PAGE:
New value chains, or reorganizing the ones we have? What does this Relational Business, or Social Media as we have labeled it till now, do to other parts of the larger value chain? Newspapers used to be a distribution channel for advertisements. Newspapers experience a decreasing market of maybe as much as 10 – 20% drops in annual subscription revenues, 10- 30% in annual advertisement revenues. In the digital environment news organizations have only been able to “take back” this by approximately 5%.  Along the value chain this also effect the companies dealing with advertisement, commercials and public relation, due to the fact that they have kept the traditional concepts of marketing and tried to “transfer” print advertisement business models into the digital environment.( read more about future advertisement, by Helge Tennø, HERE) about marketing in the digital environment) In the end this have resulted in corporations lost opportunities; reduced sales opportunities, and marketing effects. Everyone sees this and is trying to find solutions, and answers to the fact that the world have moved from a mass communication form to a communication form between the masses.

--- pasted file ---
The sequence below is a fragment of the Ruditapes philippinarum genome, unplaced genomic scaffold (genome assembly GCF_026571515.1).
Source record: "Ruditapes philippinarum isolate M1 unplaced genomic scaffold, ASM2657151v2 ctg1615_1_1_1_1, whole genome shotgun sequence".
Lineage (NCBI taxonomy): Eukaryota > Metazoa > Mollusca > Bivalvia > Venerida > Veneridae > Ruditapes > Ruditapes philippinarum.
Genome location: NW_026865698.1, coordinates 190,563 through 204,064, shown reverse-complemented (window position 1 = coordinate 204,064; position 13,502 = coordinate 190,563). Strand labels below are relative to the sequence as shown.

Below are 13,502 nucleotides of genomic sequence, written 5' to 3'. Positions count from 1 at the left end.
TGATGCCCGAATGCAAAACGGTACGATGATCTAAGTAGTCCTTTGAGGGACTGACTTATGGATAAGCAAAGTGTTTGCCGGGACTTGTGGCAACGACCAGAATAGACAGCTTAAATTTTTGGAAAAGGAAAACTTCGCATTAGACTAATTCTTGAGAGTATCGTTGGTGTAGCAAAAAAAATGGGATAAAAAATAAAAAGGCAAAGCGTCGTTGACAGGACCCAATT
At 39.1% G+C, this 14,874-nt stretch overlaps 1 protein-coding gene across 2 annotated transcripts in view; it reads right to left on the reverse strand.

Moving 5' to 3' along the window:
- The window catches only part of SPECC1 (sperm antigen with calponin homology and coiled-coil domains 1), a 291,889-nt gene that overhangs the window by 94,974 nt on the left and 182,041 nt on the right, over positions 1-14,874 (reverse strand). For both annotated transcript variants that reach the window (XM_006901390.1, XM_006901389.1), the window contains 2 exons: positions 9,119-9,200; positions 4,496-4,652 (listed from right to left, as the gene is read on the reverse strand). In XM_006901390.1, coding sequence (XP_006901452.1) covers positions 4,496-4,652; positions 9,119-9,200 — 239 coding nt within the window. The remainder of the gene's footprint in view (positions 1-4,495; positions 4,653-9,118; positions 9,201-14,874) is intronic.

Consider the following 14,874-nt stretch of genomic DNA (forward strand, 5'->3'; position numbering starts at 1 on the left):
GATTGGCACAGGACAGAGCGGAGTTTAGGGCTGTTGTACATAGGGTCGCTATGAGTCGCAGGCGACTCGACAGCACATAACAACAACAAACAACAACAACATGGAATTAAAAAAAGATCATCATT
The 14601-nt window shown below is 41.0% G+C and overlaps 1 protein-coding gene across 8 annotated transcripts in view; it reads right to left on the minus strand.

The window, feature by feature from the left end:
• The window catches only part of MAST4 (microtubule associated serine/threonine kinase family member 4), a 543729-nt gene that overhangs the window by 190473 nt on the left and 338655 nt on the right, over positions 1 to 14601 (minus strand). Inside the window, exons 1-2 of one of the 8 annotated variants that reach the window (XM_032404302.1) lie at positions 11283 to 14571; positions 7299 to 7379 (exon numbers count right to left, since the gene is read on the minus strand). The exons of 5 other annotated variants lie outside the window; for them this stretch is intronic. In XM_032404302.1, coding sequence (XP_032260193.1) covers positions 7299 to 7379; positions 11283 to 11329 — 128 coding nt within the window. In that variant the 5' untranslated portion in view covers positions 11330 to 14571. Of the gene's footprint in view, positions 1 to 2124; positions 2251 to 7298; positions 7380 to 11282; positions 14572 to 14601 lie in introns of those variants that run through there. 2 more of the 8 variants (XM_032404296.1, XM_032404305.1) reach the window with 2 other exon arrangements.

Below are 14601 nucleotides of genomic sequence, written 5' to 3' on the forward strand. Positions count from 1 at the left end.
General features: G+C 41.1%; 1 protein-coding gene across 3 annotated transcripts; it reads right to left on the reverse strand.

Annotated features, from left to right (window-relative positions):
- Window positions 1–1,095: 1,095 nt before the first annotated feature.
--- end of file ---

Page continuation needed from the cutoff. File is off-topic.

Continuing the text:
Show me the money? Surprisingly few are talking about, or explaining how to build the business cases for Social Media – or Relational Business as I prefer to define it. Everyone seems to think that it’s something “new”, we have to find – or “New economy” as the buzz word was back in the Dot.com years. Other people are sitting still, hoping this is yet another Hype, and that everything will come back to “normal” again. As I mentioned, I believe it’s a – yes, and no.  Establishing sustainable business models and business cases for Social Media (– sorry –): Relational Business is like building any other business case where you have to follow the rules of the game you are in. And the rules of Relational Business are those of the internet!